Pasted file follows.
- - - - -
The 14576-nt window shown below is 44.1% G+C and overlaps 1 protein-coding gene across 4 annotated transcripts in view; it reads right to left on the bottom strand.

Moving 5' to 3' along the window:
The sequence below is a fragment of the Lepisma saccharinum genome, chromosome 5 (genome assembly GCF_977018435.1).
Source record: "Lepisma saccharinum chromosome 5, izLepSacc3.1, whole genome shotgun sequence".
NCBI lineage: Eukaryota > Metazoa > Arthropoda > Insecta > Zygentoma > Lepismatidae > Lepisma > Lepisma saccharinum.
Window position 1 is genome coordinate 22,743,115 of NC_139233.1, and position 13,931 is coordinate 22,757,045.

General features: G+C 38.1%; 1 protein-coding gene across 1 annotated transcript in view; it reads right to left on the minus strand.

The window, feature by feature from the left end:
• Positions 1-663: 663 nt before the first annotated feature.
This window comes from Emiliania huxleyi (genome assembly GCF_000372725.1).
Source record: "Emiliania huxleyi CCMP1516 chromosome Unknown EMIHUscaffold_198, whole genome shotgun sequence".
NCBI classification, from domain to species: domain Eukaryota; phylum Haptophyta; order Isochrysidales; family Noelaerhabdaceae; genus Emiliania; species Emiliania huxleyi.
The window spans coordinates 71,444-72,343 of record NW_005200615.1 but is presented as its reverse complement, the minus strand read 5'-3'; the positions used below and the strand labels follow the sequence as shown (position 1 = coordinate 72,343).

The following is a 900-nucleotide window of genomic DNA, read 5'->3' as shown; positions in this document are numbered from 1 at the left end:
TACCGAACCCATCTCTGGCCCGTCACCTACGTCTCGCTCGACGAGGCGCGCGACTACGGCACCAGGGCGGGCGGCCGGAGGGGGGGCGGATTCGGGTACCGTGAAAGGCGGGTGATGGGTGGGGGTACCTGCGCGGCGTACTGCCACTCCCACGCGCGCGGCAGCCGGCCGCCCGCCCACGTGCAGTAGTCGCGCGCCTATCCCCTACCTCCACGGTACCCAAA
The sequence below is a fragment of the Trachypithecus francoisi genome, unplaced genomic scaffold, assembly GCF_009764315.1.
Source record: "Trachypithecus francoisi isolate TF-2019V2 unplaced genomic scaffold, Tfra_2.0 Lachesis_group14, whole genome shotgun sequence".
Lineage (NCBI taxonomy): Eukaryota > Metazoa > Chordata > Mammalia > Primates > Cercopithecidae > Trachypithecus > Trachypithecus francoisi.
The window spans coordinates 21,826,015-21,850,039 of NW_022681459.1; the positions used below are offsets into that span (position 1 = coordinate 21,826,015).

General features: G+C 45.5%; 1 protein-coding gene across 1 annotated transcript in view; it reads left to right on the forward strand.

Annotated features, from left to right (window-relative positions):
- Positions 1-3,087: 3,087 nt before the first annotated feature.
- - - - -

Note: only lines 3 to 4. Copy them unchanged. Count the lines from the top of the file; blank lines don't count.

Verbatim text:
The sequence below is a fragment of the Lepisma saccharinum genome, chromosome 5 (genome assembly GCF_977018435.1).
Source record: "Lepisma saccharinum chromosome 5, izLepSacc3.1, whole genome shotgun sequence".